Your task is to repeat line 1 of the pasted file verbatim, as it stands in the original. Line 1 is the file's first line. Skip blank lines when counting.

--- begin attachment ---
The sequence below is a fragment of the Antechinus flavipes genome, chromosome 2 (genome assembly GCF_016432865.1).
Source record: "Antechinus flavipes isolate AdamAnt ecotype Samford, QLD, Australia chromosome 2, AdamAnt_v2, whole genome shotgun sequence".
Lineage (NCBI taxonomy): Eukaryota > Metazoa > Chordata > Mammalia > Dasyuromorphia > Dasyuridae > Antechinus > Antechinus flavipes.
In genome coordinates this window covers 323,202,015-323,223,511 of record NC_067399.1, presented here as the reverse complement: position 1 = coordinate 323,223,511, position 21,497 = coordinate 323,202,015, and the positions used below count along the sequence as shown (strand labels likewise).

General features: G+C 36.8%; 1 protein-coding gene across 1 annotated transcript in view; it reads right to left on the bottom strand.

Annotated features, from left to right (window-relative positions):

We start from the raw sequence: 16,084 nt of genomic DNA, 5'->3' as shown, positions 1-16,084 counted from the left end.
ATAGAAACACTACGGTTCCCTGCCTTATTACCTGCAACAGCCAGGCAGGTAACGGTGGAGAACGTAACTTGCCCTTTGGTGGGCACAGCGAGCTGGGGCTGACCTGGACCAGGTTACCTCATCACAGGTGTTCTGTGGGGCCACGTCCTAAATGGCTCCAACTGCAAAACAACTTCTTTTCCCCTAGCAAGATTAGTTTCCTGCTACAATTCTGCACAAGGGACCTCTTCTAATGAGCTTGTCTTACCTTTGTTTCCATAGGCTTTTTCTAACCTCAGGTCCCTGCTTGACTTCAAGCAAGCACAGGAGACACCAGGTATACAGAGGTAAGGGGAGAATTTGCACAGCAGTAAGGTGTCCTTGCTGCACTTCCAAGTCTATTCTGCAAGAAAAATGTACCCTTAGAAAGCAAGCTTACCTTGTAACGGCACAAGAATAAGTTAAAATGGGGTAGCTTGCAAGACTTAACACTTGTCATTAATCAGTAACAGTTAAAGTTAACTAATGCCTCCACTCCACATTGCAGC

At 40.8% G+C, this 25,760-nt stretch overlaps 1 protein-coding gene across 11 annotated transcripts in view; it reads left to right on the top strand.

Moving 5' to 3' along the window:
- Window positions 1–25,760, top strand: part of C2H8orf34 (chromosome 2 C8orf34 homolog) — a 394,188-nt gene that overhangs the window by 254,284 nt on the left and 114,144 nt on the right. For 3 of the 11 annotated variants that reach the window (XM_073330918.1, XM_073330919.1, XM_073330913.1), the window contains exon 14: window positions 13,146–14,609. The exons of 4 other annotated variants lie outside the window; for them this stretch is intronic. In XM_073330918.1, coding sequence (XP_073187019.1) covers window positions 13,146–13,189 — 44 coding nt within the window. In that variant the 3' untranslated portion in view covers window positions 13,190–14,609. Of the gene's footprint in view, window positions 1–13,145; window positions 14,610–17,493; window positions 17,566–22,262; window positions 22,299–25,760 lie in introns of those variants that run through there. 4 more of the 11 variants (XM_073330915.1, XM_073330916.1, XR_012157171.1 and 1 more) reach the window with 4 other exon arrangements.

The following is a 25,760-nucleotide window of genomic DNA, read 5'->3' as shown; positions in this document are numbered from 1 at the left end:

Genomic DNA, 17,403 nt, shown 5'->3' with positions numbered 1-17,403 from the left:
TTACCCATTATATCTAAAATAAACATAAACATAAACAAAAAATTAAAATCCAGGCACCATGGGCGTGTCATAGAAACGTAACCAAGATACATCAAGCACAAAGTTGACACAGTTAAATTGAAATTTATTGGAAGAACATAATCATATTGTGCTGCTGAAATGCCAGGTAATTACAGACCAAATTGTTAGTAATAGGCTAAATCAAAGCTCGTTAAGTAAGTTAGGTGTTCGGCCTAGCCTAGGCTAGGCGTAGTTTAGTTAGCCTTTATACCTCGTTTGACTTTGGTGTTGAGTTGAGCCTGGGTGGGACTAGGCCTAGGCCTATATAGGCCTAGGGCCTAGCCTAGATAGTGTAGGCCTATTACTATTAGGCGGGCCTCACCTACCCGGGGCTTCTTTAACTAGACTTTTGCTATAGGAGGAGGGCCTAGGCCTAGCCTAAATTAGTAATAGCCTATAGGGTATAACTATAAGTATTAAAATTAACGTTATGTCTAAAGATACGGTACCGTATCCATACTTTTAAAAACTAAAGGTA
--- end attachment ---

The sequence below is a fragment of the Antechinus flavipes genome, chromosome 2 (genome assembly GCF_016432865.1).